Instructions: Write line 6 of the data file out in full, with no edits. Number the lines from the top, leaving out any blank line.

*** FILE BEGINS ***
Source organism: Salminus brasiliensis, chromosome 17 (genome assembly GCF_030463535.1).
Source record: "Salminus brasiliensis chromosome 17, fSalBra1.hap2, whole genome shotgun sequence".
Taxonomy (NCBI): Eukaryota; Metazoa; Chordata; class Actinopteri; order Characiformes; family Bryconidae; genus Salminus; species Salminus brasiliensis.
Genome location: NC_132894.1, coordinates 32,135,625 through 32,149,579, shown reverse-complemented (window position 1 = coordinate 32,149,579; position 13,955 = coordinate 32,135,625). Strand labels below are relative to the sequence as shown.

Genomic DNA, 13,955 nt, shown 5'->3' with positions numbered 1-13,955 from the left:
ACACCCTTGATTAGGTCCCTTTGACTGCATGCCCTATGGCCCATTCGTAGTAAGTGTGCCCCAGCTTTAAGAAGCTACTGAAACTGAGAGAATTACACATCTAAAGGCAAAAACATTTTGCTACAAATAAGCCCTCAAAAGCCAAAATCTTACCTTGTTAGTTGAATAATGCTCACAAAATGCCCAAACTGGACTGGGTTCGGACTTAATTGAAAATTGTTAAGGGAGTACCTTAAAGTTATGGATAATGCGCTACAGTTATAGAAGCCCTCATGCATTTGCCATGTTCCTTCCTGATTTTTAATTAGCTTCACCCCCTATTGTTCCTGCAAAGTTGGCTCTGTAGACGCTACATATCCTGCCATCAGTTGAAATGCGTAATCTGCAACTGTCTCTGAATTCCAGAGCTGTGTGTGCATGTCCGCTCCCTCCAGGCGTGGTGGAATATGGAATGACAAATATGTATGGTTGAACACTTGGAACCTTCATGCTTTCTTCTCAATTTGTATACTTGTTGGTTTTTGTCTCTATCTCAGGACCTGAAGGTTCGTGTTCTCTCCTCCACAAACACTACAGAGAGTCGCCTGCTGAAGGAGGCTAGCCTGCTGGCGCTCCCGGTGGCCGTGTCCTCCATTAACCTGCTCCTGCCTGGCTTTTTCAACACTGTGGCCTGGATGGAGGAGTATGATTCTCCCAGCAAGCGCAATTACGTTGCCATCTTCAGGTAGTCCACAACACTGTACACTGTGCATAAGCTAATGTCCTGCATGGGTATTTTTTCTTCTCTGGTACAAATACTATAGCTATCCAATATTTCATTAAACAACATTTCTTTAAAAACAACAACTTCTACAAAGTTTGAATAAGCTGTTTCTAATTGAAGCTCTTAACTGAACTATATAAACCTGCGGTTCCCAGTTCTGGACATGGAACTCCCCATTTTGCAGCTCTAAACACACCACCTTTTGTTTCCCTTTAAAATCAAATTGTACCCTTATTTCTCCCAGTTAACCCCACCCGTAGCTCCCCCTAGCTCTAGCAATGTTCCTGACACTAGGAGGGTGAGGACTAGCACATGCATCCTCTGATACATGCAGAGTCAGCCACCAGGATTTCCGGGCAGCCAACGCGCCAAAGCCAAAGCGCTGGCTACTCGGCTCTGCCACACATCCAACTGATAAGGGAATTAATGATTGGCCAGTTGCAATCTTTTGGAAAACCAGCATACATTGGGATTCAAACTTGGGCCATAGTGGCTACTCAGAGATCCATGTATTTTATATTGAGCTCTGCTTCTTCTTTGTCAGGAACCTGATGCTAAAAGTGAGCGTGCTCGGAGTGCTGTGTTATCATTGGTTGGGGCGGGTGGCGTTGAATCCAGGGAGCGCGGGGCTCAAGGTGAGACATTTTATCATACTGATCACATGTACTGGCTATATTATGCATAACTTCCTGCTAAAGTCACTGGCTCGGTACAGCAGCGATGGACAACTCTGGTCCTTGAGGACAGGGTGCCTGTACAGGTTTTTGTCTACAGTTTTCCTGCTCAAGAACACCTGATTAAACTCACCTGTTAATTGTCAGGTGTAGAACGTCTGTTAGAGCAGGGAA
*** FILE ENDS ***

ACACCCTTGATTAGGTCCCTTTGACTGCATGCCCTATGGCCCATTCGTAGTAAGTGTGCCCCAGCTTTAAGAAGCTACTGAAACTGAGAGAATTACACATCTAAAGGCAAAAACATTTTGCTACAAATAAGCCCTCAAAAGCCAAAATCTTACCTTGTTAGTTGAATAATGCTCACAAAATGCCCAAACTGGACTGGGTTCGGACTTAATTGAAAATTGTTAAGGGAGTACCTTAAAGTTATGGATAATGCGCTACAGTTATAGAAGCCCTCATGCATTTGCCATGTTCCTTCCTGATTTTTAATTAGCTTCACCCCCTATTGTTCCTGCAAAGTTGGCTCTGTAGACGCTACATATCCTGCCATCAGTTGAAATGCGTAATCTGCAACTGTCTCTGAATTCCAGAGCTGTGTGTGCATGTCCGCTCCCTCCAGGCGTGGTGGAATATGGAATGACAAATATGTATGGTTGAACACTTGGAACCTTCATGCTTTCTTCTCAATTTGTATACTTGTTGGTTTTTGTCTCTATCTCAGGACCTGAAGGTTCGTGTTCTCTCCTCCACAAACACTACAGAGAGTCGCCTGCTGAAGGAGGCTAGCCTGCTGGCGCTCCCGGTGGCCGTGTCCTCCATTAACCTGCTCCTGCCTGGCTTTTTCAACACTGTGGCCTGGATGGAGGAGTATGATTCTCCCAGCAAGCGCAATTACGTTGCCATCTTCAGGTAGTCCACAACACTGTACACTGTGCATAAGCTAATGTCCTGCATGGGTATTTTTTCTTCTCTGGTACAAATACTATAGCTATCCAATATTTCATTAAACAACATTTCTTTAAAAACAACAACTTCTACAAAGTTTGAATAAGCTGTTTCTAATTGAAGCTCTTAACTGAACTATATAAACCTGCGGTTCCCAGTTCTGGACATGGAACTCCCCATTTTGCAGCTCTAAACACACCACCTTTTGTTTCCCTTTAAAATCAAATTGTACCCTTATTTCTCCCAGTTAACCCCACCCGTAGCTCCCCCTAGCTCTAGCAATGTTCCTGACACTAGGAGGGTGAGGACTAGCACATGCATCCTCTGATACATGCAGAGTCAGCCACCAGGATTTCCGGGCAGCCAACGCGCCAAAGCCAAAGCGCTGGCTACTCGGCTCTGCCACACATCCAACTGATAAGGGAATTAATGATTGGCCAGTTGCAATCTTTTGGAAAACCAGCATACATTGGGATTCAAACTTGGGCCATAGTGGCTACTCAGAGATCCATGTATTTTATATTGAGCTCTGCTTCTTCTTTGTCAGGAACCTGATGCTAAAAGTGAGCGTGCTCGGAGTGCTGTGTTATCATTGGTTGGGGCGGGTGGCGTTGAATCCAGGGAGCGCGGGGCTCAAGGTGAGACATTTTATCATACTGATCACATGTACTGGCTATATTATGCATAACTTCCTGCTAAAGTCACTGGCTCGGTACAGCAGCGATGGACAACTCTGGTCCTTGAGGACAGGGTGCCTGTACAGGTTTTTGTCTACAGTTTTCCTGCTCAAGAACACCTGATTAAACTCACCTGTTAATTGTCAGGTGTAGAACGTCTGTTAGAGCAGGGAA